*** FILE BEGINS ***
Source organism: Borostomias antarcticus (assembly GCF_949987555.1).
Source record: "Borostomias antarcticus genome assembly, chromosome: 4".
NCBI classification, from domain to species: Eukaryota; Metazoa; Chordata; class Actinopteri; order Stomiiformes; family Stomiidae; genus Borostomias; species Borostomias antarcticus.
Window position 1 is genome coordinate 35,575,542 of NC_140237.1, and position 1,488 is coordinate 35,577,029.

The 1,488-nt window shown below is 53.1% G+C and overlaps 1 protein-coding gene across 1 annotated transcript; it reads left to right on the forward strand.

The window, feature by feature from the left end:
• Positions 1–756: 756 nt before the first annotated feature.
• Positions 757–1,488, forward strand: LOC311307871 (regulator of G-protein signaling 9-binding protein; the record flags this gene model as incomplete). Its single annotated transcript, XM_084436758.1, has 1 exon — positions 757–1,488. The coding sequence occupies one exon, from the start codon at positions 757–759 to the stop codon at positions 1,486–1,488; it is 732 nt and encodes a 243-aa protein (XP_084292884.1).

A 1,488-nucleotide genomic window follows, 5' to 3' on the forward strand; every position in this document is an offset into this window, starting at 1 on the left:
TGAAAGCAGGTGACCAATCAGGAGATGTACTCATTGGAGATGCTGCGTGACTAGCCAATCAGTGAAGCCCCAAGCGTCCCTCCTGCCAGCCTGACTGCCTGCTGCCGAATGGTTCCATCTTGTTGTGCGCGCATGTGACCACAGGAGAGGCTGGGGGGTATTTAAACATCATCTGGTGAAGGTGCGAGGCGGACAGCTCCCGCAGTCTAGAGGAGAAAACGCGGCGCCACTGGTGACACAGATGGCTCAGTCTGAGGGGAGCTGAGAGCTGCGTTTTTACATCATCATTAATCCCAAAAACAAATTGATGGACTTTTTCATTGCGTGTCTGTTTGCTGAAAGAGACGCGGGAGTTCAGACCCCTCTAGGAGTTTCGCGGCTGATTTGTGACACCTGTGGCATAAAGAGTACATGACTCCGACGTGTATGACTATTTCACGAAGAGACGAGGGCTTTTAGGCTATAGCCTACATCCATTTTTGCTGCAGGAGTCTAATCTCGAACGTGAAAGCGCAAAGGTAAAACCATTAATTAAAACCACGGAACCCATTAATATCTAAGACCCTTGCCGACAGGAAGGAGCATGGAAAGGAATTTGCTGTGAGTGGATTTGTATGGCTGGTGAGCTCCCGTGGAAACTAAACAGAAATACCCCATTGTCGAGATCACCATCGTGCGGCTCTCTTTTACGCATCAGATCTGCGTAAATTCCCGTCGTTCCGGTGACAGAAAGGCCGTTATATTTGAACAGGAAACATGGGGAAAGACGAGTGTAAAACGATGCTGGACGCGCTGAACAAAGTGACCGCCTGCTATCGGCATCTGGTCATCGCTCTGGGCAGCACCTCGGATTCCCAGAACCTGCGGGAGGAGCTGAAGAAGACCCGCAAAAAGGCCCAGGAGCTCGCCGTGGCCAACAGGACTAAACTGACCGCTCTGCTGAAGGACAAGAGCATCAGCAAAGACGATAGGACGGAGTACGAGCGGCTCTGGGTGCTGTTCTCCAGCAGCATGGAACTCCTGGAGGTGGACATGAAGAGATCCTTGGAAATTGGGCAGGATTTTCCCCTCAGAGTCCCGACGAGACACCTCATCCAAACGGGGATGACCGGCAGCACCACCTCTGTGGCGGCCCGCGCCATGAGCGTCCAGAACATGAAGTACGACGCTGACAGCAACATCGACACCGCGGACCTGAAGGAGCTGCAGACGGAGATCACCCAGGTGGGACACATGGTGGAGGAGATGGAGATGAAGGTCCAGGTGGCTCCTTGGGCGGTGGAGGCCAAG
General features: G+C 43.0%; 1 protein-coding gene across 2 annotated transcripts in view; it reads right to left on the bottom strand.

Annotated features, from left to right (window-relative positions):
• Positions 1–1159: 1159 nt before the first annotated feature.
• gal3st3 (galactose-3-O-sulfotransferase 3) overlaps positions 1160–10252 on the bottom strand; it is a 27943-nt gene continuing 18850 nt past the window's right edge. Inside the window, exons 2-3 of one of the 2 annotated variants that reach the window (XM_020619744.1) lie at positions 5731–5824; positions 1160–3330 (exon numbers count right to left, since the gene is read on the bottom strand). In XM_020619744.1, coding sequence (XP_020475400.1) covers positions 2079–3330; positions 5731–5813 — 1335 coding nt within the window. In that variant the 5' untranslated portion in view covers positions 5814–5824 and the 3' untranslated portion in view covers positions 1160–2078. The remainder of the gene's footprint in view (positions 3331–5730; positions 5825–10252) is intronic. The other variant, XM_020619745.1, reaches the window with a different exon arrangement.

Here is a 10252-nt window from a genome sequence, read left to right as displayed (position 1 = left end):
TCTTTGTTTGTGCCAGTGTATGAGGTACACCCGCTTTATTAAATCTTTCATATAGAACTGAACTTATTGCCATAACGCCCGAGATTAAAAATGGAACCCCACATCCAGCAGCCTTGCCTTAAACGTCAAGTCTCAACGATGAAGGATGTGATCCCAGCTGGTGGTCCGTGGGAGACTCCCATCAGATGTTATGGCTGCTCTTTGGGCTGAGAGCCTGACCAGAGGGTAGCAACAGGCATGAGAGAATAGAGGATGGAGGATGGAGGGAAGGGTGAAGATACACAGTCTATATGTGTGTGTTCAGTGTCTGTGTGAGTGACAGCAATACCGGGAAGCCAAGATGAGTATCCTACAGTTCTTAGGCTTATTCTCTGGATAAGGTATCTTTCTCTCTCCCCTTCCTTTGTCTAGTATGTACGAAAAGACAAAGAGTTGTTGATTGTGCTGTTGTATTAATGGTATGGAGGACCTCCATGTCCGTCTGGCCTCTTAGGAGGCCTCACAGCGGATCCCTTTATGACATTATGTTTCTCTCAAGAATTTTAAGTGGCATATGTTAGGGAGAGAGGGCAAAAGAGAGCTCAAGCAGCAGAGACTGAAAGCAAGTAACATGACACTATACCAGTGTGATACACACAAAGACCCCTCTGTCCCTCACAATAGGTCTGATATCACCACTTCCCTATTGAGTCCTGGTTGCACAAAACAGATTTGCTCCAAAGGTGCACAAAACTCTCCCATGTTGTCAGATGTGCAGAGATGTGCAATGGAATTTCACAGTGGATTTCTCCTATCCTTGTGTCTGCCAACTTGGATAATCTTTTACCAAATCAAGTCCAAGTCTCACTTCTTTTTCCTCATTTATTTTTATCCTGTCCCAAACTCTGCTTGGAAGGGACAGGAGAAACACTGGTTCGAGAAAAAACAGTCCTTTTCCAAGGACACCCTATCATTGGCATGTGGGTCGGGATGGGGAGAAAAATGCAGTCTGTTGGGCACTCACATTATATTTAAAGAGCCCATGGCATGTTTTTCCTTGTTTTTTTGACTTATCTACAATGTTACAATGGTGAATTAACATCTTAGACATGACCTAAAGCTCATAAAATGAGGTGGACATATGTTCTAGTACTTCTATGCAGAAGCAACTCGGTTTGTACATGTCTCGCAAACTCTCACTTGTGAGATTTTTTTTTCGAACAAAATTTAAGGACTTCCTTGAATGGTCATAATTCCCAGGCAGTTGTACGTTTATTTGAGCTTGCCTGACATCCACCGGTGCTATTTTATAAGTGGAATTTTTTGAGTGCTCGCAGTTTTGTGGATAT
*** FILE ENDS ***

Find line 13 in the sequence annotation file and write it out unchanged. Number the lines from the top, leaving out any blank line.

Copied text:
• Positions 1–1159: 1159 nt before the first annotated feature.